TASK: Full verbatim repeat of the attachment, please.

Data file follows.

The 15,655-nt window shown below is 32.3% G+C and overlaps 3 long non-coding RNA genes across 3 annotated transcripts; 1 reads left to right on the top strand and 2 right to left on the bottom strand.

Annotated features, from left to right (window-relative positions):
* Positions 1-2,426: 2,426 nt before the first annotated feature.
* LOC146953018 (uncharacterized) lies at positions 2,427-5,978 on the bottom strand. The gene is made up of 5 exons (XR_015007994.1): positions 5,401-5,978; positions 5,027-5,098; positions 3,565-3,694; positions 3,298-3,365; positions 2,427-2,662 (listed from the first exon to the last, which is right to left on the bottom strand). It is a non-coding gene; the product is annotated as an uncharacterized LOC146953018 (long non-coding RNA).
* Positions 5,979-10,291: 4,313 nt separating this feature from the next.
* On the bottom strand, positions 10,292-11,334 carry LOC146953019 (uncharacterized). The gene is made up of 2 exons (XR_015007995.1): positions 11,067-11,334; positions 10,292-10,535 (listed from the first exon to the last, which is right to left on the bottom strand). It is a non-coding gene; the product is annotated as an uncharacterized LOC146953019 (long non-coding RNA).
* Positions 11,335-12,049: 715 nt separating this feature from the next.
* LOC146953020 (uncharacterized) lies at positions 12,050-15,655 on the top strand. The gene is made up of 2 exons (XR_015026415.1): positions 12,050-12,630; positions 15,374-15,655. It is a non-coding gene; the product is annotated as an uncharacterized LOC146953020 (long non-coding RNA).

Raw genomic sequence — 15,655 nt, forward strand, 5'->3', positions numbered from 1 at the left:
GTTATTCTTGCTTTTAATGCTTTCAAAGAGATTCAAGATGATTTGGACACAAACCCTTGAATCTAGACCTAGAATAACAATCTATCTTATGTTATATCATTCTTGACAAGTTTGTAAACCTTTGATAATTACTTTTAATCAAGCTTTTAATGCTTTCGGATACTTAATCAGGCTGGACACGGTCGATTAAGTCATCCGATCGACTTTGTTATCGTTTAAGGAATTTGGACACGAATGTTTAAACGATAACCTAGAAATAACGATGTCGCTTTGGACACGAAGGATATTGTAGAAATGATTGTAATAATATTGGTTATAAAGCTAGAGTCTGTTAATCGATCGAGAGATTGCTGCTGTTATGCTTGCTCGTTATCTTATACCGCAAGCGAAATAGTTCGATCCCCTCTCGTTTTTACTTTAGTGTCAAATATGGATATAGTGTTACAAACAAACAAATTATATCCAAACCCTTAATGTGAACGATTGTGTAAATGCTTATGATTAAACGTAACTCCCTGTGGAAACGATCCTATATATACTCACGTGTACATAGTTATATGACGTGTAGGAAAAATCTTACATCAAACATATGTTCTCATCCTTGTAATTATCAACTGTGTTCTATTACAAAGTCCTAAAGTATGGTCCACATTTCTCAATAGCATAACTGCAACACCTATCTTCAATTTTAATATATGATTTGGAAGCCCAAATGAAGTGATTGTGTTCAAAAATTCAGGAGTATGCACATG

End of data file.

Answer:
The 15,655-nt window shown below is 32.3% G+C and overlaps 3 long non-coding RNA genes across 3 annotated transcripts; 1 reads left to right on the top strand and 2 right to left on the bottom strand.

Annotated features, from left to right (window-relative positions):
* Positions 1-2,426: 2,426 nt before the first annotated feature.
* LOC146953018 (uncharacterized) lies at positions 2,427-5,978 on the bottom strand. The gene is made up of 5 exons (XR_015007994.1): positions 5,401-5,978; positions 5,027-5,098; positions 3,565-3,694; positions 3,298-3,365; positions 2,427-2,662 (listed from the first exon to the last, which is right to left on the bottom strand). It is a non-coding gene; the product is annotated as an uncharacterized LOC146953018 (long non-coding RNA).
* Positions 5,979-10,291: 4,313 nt separating this feature from the next.
* On the bottom strand, positions 10,292-11,334 carry LOC146953019 (uncharacterized). The gene is made up of 2 exons (XR_015007995.1): positions 11,067-11,334; positions 10,292-10,535 (listed from the first exon to the last, which is right to left on the bottom strand). It is a non-coding gene; the product is annotated as an uncharacterized LOC146953019 (long non-coding RNA).
* Positions 11,335-12,049: 715 nt separating this feature from the next.
* LOC146953020 (uncharacterized) lies at positions 12,050-15,655 on the top strand. The gene is made up of 2 exons (XR_015026415.1): positions 12,050-12,630; positions 15,374-15,655. It is a non-coding gene; the product is annotated as an uncharacterized LOC146953020 (long non-coding RNA).

Raw genomic sequence — 15,655 nt, forward strand, 5'->3', positions numbered from 1 at the left:
GTTATTCTTGCTTTTAATGCTTTCAAAGAGATTCAAGATGATTTGGACACAAACCCTTGAATCTAGACCTAGAATAACAATCTATCTTATGTTATATCATTCTTGACAAGTTTGTAAACCTTTGATAATTACTTTTAATCAAGCTTTTAATGCTTTCGGATACTTAATCAGGCTGGACACGGTCGATTAAGTCATCCGATCGACTTTGTTATCGTTTAAGGAATTTGGACACGAATGTTTAAACGATAACCTAGAAATAACGATGTCGCTTTGGACACGAAGGATATTGTAGAAATGATTGTAATAATATTGGTTATAAAGCTAGAGTCTGTTAATCGATCGAGAGATTGCTGCTGTTATGCTTGCTCGTTATCTTATACCGCAAGCGAAATAGTTCGATCCCCTCTCGTTTTTACTTTAGTGTCAAATATGGATATAGTGTTACAAACAAACAAATTATATCCAAACCCTTAATGTGAACGATTGTGTAAATGCTTATGATTAAACGTAACTCCCTGTGGAAACGATCCTATATATACTCACGTGTACATAGTTATATGACGTGTAGGAAAAATCTTACATCAAACATATGTTCTCATCCTTGTAATTATCAACTGTGTTCTATTACAAAGTCCTAAAGTATGGTCCACATTTCTCAATAGCATAACTGCAACACCTATCTTCAATTTTAATATATGATTTGGAAGCCCAAATGAAGTGATTGTGTTCAAAAATTCAGGAGTATGCACATG